Dipak Kumar Sen, J.
1. The Central Bank of India filed a suit in the District Court of Alipore marked as Title Suit No. 59 of 1976 claiming, inter alia, a money decree and also enforcement of mortgage of immovable properties of Atlas Works P. Ltd., defendant No. 1, in favour of the bank.
2. Thereafter, defendant No. 1 having failed to pay rent for its factory premises, at the instance of the landlord as the creditor, was directed to be wound up by this court. On August 17, 1977, this court in its company jurisdiction directed the said Title Suit No. 59 of 1976 to be transferred from Alipore Court to this court. Pursuant thereto, the said suit has been transferred arid is now pending in this court marked as Transferred Company Suit No. 9 of 1977.
3. During the pendency of the winding-up proceedings the claim of the creditor was paid off in full by defendant No. 1 in instalments granted by this court. The proceedings for winding up has thereupon been permanently stayed.
4. The present application moved on a notice dated September 13, 1983, the plaintiff seeks, inter alia the following orders:
' (a) Transferred Suit No. 9 of 1977 and its records and proceedings be retrajisferred to Alipore Court with a direction for disposal of the suit by the Alipore Court expeditiously ;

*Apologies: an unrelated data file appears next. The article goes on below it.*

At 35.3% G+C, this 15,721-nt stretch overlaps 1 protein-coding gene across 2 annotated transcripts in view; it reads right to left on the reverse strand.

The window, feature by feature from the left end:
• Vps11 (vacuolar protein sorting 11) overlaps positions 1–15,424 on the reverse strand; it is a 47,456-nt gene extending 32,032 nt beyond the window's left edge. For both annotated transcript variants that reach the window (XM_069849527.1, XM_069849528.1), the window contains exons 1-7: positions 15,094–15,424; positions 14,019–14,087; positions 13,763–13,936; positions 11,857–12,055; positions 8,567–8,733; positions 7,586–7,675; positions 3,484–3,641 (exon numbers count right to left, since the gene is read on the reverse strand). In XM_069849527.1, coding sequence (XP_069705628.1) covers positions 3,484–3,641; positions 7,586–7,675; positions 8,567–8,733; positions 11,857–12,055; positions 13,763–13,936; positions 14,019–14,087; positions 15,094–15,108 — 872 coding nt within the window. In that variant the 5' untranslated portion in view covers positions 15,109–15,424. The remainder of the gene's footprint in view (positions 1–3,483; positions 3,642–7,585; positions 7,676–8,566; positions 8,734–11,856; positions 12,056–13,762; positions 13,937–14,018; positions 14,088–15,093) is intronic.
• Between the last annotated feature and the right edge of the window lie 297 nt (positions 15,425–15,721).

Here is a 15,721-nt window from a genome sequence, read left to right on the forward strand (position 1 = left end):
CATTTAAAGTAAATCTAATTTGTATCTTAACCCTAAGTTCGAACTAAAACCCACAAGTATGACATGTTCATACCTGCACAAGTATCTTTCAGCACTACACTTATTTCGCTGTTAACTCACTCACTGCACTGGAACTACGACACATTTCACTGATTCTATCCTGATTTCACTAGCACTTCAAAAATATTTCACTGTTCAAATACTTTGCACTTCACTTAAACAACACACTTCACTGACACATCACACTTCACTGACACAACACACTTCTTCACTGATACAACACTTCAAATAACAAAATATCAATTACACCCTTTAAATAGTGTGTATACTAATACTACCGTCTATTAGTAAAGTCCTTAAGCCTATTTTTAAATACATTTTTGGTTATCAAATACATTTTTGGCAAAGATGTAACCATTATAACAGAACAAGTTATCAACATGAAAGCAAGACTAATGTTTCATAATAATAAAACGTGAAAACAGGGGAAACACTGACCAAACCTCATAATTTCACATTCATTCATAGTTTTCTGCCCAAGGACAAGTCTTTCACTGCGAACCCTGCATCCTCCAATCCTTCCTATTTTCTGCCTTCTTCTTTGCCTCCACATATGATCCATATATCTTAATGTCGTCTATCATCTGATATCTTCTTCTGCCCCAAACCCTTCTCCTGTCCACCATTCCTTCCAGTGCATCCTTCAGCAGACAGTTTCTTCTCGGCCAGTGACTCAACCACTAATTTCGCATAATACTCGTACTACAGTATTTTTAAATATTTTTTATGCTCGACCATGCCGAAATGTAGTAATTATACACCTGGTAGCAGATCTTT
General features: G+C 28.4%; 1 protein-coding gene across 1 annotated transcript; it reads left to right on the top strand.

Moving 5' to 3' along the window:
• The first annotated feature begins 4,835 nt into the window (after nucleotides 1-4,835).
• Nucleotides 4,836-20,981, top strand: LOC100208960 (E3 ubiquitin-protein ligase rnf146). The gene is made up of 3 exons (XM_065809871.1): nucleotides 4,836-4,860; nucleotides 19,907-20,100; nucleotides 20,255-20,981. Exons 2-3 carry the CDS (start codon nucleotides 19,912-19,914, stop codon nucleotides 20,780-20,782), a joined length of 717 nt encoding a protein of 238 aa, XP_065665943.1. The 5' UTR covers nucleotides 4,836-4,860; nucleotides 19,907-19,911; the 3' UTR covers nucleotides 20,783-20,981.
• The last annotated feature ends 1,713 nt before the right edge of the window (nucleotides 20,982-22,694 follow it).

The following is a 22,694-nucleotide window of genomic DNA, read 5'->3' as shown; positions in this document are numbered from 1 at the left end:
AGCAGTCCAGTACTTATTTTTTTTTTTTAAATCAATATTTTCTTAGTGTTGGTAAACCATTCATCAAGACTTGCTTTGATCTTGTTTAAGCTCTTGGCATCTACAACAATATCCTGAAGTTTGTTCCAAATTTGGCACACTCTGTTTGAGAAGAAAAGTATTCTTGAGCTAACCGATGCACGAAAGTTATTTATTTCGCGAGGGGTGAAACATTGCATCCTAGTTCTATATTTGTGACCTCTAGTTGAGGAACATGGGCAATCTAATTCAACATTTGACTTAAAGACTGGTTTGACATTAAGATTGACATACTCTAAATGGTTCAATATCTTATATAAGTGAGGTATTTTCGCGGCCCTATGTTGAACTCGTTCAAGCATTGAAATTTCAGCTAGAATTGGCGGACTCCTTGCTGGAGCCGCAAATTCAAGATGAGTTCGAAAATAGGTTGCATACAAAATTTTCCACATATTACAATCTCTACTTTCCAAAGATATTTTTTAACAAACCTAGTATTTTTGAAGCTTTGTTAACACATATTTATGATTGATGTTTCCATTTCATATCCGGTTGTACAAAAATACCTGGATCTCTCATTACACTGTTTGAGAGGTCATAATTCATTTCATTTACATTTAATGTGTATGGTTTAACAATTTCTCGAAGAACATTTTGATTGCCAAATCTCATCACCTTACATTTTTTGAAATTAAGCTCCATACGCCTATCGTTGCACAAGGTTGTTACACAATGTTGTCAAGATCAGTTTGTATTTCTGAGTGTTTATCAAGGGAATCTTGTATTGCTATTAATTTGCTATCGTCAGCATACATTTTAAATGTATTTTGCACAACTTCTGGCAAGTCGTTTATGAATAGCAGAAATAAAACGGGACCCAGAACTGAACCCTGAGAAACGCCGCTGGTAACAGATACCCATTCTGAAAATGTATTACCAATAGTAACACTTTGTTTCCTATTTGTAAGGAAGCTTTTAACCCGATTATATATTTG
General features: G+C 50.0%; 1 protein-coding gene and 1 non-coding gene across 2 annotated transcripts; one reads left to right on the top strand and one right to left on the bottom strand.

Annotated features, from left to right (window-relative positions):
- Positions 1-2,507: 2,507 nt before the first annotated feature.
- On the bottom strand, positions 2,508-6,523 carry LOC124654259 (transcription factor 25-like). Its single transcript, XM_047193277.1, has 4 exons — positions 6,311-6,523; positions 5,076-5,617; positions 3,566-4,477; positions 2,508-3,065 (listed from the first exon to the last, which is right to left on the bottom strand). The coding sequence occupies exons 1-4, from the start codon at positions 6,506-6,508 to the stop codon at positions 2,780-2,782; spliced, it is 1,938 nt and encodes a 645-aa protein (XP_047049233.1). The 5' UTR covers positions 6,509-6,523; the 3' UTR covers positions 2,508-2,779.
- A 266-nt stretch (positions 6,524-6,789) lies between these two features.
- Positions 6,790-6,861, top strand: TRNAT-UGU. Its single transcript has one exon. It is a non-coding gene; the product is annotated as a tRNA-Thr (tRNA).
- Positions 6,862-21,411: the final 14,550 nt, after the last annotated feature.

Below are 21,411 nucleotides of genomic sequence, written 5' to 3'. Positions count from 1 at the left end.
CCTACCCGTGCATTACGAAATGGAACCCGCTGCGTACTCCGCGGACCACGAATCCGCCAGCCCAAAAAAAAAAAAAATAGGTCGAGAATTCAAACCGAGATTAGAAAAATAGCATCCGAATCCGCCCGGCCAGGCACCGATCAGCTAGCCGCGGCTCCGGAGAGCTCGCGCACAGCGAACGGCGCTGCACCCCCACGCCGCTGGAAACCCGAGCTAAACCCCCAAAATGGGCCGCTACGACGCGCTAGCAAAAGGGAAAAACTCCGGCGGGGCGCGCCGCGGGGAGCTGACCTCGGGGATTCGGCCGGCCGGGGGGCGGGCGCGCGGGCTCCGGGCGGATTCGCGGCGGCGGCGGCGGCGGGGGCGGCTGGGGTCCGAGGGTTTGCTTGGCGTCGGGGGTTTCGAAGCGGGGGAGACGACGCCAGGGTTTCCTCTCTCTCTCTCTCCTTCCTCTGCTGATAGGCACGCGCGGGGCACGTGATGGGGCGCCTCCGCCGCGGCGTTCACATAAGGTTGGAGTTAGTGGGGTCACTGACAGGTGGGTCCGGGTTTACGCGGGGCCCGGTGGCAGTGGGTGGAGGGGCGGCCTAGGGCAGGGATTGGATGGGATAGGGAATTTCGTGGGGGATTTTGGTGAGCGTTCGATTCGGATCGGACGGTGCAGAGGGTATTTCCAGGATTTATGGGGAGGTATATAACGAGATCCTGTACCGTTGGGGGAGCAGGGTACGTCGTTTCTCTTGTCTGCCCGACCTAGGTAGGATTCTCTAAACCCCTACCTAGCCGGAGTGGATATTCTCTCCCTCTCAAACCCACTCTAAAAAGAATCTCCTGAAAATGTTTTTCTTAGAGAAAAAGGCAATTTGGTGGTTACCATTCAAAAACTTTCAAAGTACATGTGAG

(b). The receiver appointed herein be directed to continue till the disposal of the suit. '
5. The plaintiff contends: that under the special jurisdiction conferred by Section 446 of the Companies Act, 1956, this court was entitled to transfer to itself and dispose of the said suit filed in the Alipore Court. This, court had no jurisdiction otherwise to entertain and try this suit inasmuch as this suit is a suit for land, the properties mortgaged being situated outside the original jurisdiction of this court. The plaintiff contends further that as the winding up of defendent No. 1 has been permanently stayed, this court has lost its jurisdiction to entertain and try this suit as there is no winding up order in existence.
6. Prauab Kumar Bose, defendant No. 2, has affirmed an affidavit on September 22, 1983, which has been filed in opposition to this application, It is contended in this affidavit, inter alia, that the said suit having been duly transferred to this court, the latter retains its jurisdiction to dispose of the same. The suit, it is contended, is primarily a suit for money lent and advanced. Even assuming that the suit is a suit for land, the same was properly instituted in the Alipore Court and lawfully transferred to this court. It is alleged that a retransfer will result in needless and unnecessary delay and harassment and unnecessary costs and expenses will be incurred.
7. The manager of the branch of the plaintiff involved in this transaction has affirmed an affidavit on September 26, 1983, which has been filed in reply to the aforesaid affidavit of defendant No, 2. He submitted further that the suit had been filed in the proper court, viz., the Alipore Court, which had jurisdiction to entertain and try the same. Thereafter, the suit was duly transferred to this court under a special provision of law. Both the institution and the transfer of the suit were lawful and effective. There was no provision in the Companies Act, 1956, that a transferred suit should be retransferred in the event the winding-up proceedings of the company was permanently stayed.